|Display test||100% brightness|
|Black, cd/m2||White, cd/m2||Contrast ratio|
|Xiaomi Redmi Note 8 Pro||0.347||460||1326|
|Xiaomi Redmi Note 8 Pro (Max Auto)||0.486||640||1317|
|Motorola Moto G7 Plus||0.332||473||1425|
|Motorola Moto G7 Plus (Max Auto)||0.469||590||1258|
|Samsung Galaxy A50||0||424||∞|
|Samsung Galaxy A50 (Max Auto)||0||551||∞|
|Samsung Galaxy A60||0.369||485||1314|
|Samsung Galaxy A60 (Max Auto)||0.498||661|
|Huawei P30 Lite||0.39||480||1231|
|Huawei P30 Lite (Max Auto)||0.413||501||1213|
|Xiaomi Redmi Note 7||0.358||479||1338|
Having a generous 4,500 mAh battery and a rather power-efficient SoC, one would expect good battery life. However, we were even more surprised with the results. The handset got stellar results on the screen-on tests as well as on the standby and 3G talk time. The phone’s overall rating is 114 hours, which puts it in top 20 in our battery ranking.
Perhaps the chipset is more efficient than we thought it was in the first place because phones with similar scores usually carry at least 5,000 mAh units.
When it comes to fast charging, though, the phone didn’t impress. Of course, given the price range, it’s a huge advantage to support USB Power Delivery but the 18W standard can take you only so far. In 30 minutes, the phone charged from flat to 39% using a compatible PD charger with USB-C to USB-C cable. We are pretty sure that the original charger will be performing similarly.
We tried to investigate whether the chipset also supports Quick Charge 4.0+ since MediaTek’s Pump Express charging tech and Qualcomm’s QC 4.0+ are based on USB Power Delivery, but we weren’t able to confirm for sure. All of the compatible chargers in our office support Power Delivery and Quick Charge 4.0+ simultaneously and perhaps you won’t be able to find a pure QC 4.0+ as well. One thing is for sure, though, if you are near a PD-capable charger, you can use it for quick top-ups for your Redmi Note 8 Pro.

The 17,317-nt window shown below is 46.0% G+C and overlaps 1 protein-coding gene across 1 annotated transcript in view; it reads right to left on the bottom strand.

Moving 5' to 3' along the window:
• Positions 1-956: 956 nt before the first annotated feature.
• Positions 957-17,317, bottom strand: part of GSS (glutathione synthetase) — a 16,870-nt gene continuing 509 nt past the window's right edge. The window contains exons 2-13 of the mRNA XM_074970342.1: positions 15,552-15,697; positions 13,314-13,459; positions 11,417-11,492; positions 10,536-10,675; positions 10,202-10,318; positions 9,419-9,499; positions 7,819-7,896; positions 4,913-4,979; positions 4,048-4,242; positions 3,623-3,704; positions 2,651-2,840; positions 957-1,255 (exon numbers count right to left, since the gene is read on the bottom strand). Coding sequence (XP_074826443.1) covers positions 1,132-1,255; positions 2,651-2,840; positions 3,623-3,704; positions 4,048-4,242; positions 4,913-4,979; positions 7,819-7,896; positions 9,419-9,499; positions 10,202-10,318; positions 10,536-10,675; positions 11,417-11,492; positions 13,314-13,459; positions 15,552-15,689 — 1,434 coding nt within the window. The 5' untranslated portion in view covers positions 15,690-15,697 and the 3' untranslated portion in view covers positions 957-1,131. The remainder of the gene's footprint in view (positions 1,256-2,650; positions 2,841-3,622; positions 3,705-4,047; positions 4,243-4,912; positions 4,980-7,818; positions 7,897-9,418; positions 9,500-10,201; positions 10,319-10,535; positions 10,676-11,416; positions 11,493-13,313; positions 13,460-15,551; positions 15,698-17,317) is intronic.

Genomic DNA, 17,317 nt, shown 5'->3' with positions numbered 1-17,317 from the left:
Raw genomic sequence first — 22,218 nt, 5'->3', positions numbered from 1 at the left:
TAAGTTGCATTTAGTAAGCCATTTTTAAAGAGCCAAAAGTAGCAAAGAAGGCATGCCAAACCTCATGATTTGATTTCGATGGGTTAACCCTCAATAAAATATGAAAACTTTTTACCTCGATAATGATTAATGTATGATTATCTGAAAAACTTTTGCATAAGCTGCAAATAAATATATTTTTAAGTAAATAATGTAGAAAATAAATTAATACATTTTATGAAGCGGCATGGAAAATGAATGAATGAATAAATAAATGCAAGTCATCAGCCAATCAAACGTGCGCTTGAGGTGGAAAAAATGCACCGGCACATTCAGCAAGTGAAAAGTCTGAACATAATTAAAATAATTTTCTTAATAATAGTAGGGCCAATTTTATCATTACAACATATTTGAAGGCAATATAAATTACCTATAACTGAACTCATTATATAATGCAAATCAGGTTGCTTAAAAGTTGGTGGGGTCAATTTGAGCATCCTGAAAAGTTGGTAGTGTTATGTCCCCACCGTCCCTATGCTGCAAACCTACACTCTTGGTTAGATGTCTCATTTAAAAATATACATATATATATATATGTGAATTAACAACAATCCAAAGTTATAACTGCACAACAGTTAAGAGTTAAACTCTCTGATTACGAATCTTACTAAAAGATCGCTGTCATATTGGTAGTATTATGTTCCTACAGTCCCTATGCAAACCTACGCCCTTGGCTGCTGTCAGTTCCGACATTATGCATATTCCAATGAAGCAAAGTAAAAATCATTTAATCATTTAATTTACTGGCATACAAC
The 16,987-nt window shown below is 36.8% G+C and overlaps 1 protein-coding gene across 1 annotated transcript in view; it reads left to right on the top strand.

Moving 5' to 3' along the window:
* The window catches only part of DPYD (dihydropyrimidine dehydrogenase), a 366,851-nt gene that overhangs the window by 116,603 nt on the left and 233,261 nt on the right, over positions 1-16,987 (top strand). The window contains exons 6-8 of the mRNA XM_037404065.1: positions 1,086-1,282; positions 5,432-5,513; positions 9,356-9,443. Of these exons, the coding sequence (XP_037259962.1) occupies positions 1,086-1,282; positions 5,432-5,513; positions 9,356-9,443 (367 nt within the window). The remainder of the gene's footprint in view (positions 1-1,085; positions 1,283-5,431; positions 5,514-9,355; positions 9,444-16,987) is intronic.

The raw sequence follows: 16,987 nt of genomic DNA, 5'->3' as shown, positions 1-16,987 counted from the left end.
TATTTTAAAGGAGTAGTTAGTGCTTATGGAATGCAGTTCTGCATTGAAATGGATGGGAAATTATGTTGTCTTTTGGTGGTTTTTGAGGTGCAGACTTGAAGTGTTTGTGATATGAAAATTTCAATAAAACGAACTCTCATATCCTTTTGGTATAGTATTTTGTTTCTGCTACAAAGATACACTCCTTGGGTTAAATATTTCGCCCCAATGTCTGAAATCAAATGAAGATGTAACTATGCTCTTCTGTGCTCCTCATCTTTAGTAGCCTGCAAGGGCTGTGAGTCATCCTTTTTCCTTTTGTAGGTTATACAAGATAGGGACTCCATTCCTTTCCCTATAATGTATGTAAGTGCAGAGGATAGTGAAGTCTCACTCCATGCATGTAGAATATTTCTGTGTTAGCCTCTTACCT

The handset has a bottom-firing loudspeaker that’s a bit on the quiet side. Most of the phones nowadays achieve an Excellent score easily so “Good” in this case isn’t enough in our books. You might miss a call or notification if you are in a noisy environment.
|Speakerphone test||Voice, dB||Pink noise/ Music, dB||Ringing phone, dB||Overall score|
|Samsung Galaxy A60||66.8||68.0||69.7||Average|
|Xiaomi Redmi Note 8 Pro||64.8||71.2||82.2||Good|
|Samsung Galaxy A50||68.9||71.3||82.7||Very Good|
|Moto G7 Plus (Smart Audio)||70.8||72.4||84.9||Excellent|
|Huawei P30 Lite||71.5||73.8||83.1||Excellent|
|Xiaomi Redmi Note 7||69.8||71.5||90.5||Excellent|
The Redmi Note 8 Pro performed brilliantly with an active amplifier, delivering the perfectly accurate output you can expect in this scenario at some of the highest volume levels we’ve measured. And we are not taking just its price range here – it’s louder than most flagships too.
Unfortunately the clarity of the output takes a significant hit when headphones come into play – stereo crosstalk spikes a lot, intermodulation distortion comes into the picture and the frequency response gets a slight shakiness to it. Volume drops a bit, but the Redmi Note 8 Pro remains one of the loudest handsets out there, so nothing to worry there, at least.
|Test||Frequency response||Noise level||Dynamic range||THD||IMD + Noise||Stereo crosstalk|
|Redmi Note 8 Pro||+0.07, -0.07||-93.6||93.9||0.0022||0.0068||-91.9|
|Redmi Note 8 Pro (headphones)||+0.26, -0.29||-92.7||93.2||0.027||0.413||-48.5|
|Samsung Galaxy A60||+0.04, -0.16||-93.6||93.3||0.0011||0.010||-94.1|
|Samsung Galaxy A60 (headphones)||+0.05, -0.16||-93.5||93.0||0.0031||0.020||-69.9|
|Realme XT||+0.08, -0.08||-92.2||92.1||0.0012||0.0081||-91.4|
|Realme XT (headphones)||+0.50, -0.16||-92.1||91.9||0.007||0.363||-48.9|
|Xiaomi Mi A3||+0.02, -0.01||-93.7||90.7||0.0015||0.0098||-93.0|
|Xiaomi Mi A3 (headphones)||+0.53, -0.22||-90.6||88.8||0.0048||0.302||-50.8|
MIUI 10 based on Android 9.0 Pie